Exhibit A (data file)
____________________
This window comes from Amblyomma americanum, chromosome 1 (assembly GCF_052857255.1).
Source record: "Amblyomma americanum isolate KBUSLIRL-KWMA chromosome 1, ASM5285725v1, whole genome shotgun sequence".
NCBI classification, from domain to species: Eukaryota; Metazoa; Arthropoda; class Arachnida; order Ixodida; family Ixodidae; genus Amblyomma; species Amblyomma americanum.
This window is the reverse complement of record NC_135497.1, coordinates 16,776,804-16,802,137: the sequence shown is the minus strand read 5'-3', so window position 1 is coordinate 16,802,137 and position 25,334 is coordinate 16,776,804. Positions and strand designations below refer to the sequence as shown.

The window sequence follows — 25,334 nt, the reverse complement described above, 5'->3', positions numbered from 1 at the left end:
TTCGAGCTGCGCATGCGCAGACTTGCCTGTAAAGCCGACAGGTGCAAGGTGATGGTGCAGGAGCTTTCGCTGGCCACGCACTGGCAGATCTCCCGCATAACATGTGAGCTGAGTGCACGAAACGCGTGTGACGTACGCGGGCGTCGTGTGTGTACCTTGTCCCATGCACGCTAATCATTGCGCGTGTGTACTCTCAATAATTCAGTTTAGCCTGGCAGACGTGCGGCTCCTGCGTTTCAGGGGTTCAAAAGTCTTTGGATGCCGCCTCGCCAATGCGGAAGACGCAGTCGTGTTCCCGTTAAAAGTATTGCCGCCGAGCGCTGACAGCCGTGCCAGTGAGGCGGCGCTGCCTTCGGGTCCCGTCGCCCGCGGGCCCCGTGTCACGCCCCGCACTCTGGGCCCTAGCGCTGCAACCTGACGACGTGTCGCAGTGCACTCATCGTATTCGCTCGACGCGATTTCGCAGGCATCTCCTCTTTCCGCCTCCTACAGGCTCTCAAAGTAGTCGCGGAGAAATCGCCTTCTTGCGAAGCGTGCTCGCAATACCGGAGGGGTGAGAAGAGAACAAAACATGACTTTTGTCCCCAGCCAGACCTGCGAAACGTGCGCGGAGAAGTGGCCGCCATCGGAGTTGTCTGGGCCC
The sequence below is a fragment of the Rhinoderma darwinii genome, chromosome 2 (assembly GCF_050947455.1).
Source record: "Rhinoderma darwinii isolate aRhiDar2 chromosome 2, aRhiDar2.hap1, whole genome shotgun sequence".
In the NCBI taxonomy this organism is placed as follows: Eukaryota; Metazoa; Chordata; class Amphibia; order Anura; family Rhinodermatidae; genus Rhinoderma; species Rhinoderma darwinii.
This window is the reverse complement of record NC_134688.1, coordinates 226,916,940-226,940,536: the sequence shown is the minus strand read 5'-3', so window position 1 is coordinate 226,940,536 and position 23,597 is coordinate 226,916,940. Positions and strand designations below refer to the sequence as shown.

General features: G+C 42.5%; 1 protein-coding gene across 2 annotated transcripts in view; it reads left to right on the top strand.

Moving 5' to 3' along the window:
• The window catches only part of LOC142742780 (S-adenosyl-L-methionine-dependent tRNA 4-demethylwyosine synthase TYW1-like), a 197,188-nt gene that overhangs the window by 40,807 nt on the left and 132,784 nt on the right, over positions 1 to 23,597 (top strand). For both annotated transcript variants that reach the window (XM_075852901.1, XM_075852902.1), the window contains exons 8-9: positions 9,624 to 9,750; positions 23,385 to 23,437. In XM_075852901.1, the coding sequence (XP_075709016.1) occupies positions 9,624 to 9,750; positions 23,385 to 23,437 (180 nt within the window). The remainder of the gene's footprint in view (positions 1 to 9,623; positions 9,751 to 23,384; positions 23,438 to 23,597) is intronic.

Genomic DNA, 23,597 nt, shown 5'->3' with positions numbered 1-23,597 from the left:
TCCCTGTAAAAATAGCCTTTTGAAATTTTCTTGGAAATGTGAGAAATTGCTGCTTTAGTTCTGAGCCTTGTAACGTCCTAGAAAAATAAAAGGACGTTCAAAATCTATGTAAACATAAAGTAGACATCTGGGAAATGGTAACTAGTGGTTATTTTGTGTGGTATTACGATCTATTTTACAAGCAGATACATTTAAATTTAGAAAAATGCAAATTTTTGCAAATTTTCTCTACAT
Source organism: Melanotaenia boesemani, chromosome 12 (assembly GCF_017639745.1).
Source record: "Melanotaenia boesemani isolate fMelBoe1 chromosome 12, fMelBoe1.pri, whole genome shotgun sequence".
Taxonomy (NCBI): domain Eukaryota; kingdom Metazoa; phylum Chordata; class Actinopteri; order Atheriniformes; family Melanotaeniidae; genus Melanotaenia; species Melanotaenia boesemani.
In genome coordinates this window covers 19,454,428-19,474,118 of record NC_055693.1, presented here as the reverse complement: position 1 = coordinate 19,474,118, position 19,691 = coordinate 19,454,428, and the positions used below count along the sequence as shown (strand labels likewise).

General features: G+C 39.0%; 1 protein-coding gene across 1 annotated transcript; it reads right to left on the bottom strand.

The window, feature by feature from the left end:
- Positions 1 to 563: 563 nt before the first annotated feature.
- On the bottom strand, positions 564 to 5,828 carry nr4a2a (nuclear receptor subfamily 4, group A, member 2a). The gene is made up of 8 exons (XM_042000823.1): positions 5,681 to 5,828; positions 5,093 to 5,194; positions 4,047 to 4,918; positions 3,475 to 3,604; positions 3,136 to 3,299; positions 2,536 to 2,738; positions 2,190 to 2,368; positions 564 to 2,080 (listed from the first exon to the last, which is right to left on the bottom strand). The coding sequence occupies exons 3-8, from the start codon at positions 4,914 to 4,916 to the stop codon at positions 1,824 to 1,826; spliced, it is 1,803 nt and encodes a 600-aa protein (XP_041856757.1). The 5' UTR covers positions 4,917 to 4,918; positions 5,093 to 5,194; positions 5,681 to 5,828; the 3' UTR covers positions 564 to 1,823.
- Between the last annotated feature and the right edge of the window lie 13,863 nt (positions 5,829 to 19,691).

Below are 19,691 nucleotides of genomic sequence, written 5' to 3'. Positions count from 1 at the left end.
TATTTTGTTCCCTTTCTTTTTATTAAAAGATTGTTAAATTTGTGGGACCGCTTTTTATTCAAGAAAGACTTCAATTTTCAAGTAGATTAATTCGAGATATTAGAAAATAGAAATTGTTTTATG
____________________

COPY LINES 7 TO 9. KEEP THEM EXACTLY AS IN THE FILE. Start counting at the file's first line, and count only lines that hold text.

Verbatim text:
The sequence below is a fragment of the Rhinoderma darwinii genome, chromosome 2 (assembly GCF_050947455.1).
Source record: "Rhinoderma darwinii isolate aRhiDar2 chromosome 2, aRhiDar2.hap1, whole genome shotgun sequence".
In the NCBI taxonomy this organism is placed as follows: Eukaryota; Metazoa; Chordata; class Amphibia; order Anura; family Rhinodermatidae; genus Rhinoderma; species Rhinoderma darwinii.